Retrospectives: Why you need them, and how to get them right
Unless you are a one person team, you are working with a process. It can be an explicit and defined process like Scrum or Kanban, it can be something of your own concoction, or even just a set of unspoken rules and expectations among you and your coworkers.
The thing about processes is that they can either be the best thing for your team’s productivity, or they can be the reason your team never delivers anything on time. Sadly, most processes tend to gravitate towards the inefficiency end of this spectrum. That’s why when people think of processes they usually have an alarm bell going off in their head. They perceive the process as something that gets in their way, stops their flow, dictates their actions and generally just slows them down. And with good reason: Who among us was not victimized by coma inducing meetings, or conventions that consume precious time without actually producing any tangible value?
Process tends to become inefficient in a similar way to how software tends to become bloated: It contains bugs, it accumulates useless features over time, and it gets filled with ad hoc solutions to problems that no longer exist. Process, like software, can easily become cumbersome to the point of embarrassment. Unless, that is, someone cares enough to stop every now and then and clean it up.
This is true no matter what kind of process you have in place. This is why you need to hold retrospectives at regular intervals.
Let’s start by defining what a retrospective is
If I would change anything about this sentence, it’d be “inspect itself” to “inspect its process”. The retrospective is less about individuals and much more about how individuals work with each other. It is a common pitfall in retrospectives that people get hung up on what certain individuals did right or wrong. Pointing fingers is worse than a waste of time, it breaks down the spirit of cooperation and trust in the team. The retrospective assumes that people are well intentioned and want the team to succeed. If that’s not the case, then those individuals need to be handled on the HR/management level.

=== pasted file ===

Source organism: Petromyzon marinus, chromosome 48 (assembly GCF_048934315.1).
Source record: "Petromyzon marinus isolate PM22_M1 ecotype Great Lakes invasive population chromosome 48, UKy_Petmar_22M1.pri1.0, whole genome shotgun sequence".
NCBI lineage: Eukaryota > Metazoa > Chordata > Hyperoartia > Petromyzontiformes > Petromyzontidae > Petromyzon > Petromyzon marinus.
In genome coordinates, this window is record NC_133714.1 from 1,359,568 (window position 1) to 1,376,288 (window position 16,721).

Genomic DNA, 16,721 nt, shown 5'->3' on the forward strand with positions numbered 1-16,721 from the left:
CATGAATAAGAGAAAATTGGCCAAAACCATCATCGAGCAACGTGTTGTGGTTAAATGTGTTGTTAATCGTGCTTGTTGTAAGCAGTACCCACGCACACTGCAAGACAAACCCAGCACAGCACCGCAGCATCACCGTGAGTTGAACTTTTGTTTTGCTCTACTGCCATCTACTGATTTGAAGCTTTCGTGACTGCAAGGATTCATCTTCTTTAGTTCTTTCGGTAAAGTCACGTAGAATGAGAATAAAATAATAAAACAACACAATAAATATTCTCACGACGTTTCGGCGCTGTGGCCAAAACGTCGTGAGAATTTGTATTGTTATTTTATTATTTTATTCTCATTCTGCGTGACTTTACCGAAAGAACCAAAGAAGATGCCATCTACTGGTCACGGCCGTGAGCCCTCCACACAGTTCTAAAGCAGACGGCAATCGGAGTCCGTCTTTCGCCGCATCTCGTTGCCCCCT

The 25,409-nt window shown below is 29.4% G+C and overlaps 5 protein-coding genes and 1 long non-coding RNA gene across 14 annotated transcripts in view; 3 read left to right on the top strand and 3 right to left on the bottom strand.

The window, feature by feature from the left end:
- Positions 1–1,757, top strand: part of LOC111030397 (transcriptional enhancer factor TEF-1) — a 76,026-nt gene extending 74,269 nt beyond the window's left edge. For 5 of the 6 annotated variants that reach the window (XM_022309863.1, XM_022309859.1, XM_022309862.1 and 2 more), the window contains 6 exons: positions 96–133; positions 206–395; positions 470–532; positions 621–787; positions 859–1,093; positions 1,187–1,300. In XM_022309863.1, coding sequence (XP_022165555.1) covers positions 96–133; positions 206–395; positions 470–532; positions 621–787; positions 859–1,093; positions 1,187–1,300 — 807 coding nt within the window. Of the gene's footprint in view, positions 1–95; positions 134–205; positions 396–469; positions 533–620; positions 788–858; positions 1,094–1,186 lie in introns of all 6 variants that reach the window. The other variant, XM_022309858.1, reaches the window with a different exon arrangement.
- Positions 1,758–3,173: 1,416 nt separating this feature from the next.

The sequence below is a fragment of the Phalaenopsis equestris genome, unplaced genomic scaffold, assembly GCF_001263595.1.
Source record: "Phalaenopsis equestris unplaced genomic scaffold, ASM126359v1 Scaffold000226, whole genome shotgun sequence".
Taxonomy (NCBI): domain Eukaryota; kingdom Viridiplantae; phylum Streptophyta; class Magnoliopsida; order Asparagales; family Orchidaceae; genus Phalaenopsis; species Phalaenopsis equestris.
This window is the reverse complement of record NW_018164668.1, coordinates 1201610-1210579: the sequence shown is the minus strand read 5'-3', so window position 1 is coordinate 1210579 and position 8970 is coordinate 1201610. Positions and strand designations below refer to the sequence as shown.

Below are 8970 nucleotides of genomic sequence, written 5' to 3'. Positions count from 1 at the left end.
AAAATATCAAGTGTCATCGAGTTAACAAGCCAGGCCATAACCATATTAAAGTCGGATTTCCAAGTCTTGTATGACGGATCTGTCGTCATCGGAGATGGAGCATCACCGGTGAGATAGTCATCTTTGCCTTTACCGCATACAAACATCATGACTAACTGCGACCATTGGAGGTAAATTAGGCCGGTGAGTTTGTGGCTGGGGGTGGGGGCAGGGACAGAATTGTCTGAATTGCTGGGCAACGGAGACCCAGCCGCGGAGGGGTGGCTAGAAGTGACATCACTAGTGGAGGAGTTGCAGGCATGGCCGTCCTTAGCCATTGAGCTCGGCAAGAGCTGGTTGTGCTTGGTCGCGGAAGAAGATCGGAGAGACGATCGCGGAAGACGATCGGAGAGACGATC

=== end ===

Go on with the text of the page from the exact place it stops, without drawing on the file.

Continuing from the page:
In retrospectives we deal with the way of working, rather than with the work itself.
With this in mind, here are a few tips for running a productive Retrospective
Have clear, actionable outcomes
Most meetings succeed or fail on whether they manage to produce crystal clear outcomes. The retrospective is no exception. Most retrospectives feel like a waste of time because the focus tends to be on raising issues and discussing them rather than trying to distill clear changes to the way of working.
Since the retrospective is about improving the team’s process, its products should fall into one of the following three categories:
1) Removal of a process component
2) Adjustment of a process component
3) Creation of a process component
By process component I mean a small part of the process: A convention, a rule, some way of working. process component is an agreed upon, written down rule that the team agrees to follow. It could be broad, like “We hold a Backlog Refinement meeting every Tuesday”, or it could be narrow, like “the Backlog Refinement meeting is only about epics, not stories”. The scope matters less than the specificity. By specificity I mean the degree to which when you read it, you know exactly what is expected, and whether it’s clear what kind of behavior would violate the process. This clarity is key to maintaining a healthy process over time.
A healthy retrospective dialog will produce various kinds of conversations, like complaints, praises, general remarks, or other things that do have value in being expressed and heard. They certainly have a place in a retrospective and they help with figuring out how the process should be changed. But these conversations are only there to facilitate the goal of the retrospective. You need as a team to figure out how to distill these conversations to concrete process changes.
Don’t be afraid to challenge assumptions
Many teams have some deep seated process components that everybody assumes are a basic fact of life. This assumption makes them hard to challenge, even when most members know in their bones that these process components are not serving any constructive purpose.